Nobody does it better...

For me 'War All The Time' was always going to be one of the most eagerly awaited albums of 2003. Thursday's first two albums 'Waiting' and 'Full Collapse' were nothing short of magnificent and would both feature in a list of my all-time favourite albums, so this was always going to have a lot to live up to.

So does this album live up to its hype? Frontman Geoff Rickly recently described the album as "an art-rock album with no hooks", and whilst this may be the least immediate Thursday album yet, all of the elements that make Thursday so great are present and accounted for. The balanced interplay of Geoff and Steve's Jekyl and Hyde vocal attack combines to perfect effect with intricately woven angular guitar work on album opener 'For The Workforce Drowning', which was featured on a split 7" with labelmates and close friends Thrice. This song looks at the dehumanisation that occurs when you are a slave to the nine-to-five routine "we'll get up and drive to work, in single file, with everyday just like the last, waiting for life to start". This theme of personal examination is one that runs deep throughout the album, with the harrowing 'Tomorrow I'll Be You' looking at how Rickly dealt with losing a close friend in a car crash.

Recording the album provided a much needed focus for the band, after a turbulent time of broken relationships and label disputes, culminating in Geoff being diagnosed with epilepsy after having blackouts on stage. Despite these troubles, the recording process helped the singer look at issues from a different perspective, and this new viewpoint allowed the songs to be written with a more positive outlook. This ability to find a silver lining in even the darkest cloud is displayed in 'Marches And Manouvers', where Geoff, after a painful break-up with a long-term girlfriend, can conclude that "after time, all this will heal".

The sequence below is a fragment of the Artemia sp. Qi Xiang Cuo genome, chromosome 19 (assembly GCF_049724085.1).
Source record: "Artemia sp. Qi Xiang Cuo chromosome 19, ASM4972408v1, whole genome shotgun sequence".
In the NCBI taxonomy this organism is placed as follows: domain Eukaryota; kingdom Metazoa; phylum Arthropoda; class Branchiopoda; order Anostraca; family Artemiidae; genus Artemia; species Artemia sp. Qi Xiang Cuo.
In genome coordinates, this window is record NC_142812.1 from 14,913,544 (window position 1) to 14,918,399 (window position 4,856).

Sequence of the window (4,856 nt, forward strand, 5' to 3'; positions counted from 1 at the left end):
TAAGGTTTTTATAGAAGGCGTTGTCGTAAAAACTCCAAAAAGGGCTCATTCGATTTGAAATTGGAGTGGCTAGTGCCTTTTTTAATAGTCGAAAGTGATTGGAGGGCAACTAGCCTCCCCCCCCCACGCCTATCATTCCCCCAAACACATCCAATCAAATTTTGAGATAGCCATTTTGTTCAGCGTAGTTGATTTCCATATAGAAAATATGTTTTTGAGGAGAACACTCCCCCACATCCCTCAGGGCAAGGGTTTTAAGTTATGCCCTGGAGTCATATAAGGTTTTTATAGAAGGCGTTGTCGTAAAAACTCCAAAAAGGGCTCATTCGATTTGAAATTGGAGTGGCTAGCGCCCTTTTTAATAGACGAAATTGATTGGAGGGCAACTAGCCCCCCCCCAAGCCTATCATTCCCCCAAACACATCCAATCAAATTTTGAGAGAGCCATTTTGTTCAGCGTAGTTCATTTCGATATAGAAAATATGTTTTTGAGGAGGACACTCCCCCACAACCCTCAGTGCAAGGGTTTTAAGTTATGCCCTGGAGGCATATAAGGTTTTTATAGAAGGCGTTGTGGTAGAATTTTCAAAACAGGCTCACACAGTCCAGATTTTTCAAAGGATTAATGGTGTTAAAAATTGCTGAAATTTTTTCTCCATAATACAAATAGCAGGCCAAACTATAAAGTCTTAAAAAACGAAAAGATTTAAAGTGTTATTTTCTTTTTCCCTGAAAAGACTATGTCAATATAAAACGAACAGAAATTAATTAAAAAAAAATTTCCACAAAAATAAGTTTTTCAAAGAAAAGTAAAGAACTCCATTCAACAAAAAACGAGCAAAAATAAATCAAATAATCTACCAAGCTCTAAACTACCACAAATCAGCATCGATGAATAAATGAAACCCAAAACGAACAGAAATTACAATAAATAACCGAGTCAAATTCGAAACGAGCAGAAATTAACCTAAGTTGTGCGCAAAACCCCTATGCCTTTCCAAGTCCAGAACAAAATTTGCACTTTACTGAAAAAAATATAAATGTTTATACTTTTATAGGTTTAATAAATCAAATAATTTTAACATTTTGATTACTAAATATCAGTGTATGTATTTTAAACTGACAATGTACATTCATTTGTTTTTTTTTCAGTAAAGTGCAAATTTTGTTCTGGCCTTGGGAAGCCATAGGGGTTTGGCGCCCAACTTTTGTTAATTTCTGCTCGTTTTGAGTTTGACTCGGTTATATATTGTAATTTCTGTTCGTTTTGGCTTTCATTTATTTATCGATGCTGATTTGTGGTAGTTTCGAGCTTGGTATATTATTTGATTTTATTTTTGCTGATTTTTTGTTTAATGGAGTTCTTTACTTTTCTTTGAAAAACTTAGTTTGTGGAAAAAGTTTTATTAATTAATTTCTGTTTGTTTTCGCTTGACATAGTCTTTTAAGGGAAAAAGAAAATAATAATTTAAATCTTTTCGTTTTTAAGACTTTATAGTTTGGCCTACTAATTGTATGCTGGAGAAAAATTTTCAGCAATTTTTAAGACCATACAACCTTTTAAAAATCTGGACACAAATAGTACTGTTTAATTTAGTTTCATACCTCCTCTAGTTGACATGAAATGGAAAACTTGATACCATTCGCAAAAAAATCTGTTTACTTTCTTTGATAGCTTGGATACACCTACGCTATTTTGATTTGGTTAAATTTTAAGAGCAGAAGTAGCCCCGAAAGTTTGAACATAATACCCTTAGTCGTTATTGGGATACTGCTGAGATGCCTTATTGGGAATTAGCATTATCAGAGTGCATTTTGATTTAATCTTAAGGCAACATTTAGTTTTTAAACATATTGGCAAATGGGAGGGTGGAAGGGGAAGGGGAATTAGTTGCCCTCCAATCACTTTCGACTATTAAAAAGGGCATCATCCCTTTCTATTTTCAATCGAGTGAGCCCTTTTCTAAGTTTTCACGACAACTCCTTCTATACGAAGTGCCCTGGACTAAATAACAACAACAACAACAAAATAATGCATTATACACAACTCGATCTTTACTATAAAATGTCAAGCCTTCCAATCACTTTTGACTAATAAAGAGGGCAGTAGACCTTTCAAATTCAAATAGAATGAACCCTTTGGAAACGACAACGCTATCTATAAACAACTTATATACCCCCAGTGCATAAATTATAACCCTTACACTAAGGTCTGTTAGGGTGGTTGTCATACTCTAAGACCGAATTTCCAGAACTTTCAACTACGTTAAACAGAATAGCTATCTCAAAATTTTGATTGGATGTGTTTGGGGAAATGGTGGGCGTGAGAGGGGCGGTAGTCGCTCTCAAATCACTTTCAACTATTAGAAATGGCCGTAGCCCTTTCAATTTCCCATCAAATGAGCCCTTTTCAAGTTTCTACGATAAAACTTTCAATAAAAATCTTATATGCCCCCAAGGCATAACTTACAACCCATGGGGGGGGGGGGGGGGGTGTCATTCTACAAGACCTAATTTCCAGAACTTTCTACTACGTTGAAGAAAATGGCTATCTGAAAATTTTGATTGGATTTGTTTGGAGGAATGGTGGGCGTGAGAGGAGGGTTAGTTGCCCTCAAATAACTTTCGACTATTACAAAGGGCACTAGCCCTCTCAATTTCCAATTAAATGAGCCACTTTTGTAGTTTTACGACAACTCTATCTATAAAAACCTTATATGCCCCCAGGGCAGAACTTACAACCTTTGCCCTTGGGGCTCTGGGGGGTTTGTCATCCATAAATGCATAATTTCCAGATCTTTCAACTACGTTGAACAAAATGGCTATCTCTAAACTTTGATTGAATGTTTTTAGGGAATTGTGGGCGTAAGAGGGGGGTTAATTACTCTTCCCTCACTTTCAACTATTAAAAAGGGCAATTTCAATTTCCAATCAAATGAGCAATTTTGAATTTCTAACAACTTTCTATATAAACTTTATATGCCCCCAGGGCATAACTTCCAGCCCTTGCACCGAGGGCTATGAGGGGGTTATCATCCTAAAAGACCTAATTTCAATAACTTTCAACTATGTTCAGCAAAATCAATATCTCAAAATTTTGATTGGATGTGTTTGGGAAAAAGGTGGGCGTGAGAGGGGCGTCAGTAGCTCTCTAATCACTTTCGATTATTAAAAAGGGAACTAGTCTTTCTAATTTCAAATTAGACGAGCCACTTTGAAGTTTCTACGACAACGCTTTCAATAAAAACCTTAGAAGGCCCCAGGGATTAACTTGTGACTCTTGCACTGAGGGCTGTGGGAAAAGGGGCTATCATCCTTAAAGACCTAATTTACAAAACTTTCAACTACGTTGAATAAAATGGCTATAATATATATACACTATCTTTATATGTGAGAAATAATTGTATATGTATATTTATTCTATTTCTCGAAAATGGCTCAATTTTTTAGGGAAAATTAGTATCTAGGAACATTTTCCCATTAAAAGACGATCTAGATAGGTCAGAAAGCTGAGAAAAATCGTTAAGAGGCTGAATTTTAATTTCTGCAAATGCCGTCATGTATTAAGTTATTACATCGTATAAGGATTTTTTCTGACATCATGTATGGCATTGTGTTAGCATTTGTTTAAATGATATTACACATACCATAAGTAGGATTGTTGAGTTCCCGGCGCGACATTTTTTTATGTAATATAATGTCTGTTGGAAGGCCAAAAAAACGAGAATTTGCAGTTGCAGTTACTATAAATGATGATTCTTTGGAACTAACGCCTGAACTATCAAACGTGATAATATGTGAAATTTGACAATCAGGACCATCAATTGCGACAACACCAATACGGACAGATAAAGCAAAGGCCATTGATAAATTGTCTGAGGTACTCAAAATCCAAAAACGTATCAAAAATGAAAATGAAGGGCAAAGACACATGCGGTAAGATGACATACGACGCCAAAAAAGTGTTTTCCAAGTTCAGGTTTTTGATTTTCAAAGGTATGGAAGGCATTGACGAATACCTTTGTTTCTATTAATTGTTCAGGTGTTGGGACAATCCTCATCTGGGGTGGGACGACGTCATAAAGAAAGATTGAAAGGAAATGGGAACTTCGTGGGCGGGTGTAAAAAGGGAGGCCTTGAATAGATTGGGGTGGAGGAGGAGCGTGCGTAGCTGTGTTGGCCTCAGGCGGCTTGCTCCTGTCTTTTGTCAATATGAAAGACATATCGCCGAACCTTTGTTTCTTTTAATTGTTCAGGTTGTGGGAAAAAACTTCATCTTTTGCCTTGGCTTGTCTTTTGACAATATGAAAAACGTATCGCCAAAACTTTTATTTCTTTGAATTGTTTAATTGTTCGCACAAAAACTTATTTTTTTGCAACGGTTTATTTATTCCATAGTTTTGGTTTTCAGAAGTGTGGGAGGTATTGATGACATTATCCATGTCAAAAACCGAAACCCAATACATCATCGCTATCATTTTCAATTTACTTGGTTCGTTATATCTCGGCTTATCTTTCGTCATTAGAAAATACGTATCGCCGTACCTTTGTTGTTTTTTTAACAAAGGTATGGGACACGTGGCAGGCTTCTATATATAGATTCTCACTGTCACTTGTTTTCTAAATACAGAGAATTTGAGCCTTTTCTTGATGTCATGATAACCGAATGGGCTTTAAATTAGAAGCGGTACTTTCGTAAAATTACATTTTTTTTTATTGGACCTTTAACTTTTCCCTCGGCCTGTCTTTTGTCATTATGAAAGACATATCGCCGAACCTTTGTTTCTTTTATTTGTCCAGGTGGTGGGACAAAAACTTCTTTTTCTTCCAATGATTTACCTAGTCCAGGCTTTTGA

Thursday have overcome what has been a stumbling block for many bands by successfully negotiating the tricky transition to a major label, and aptly demonstrate that you can sign to a major and still retain both your musical and artistic integrity. They have once again created an uncompromising, intelligent, passionate record, and have re-inforced their status at the forefront of the melodic hardcore scene, showing why their near perfect blend of heartfelt emotion and gut-wrenching aggression is often copied, but rarely bettered.

So does it live up to its hype? Absolutely.